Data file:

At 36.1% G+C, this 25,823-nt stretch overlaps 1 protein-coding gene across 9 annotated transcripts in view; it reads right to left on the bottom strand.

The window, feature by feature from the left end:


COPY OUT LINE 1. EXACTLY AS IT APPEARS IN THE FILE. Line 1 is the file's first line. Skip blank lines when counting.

At 36.1% G+C, this 25,823-nt stretch overlaps 1 protein-coding gene across 9 annotated transcripts in view; it reads right to left on the bottom strand.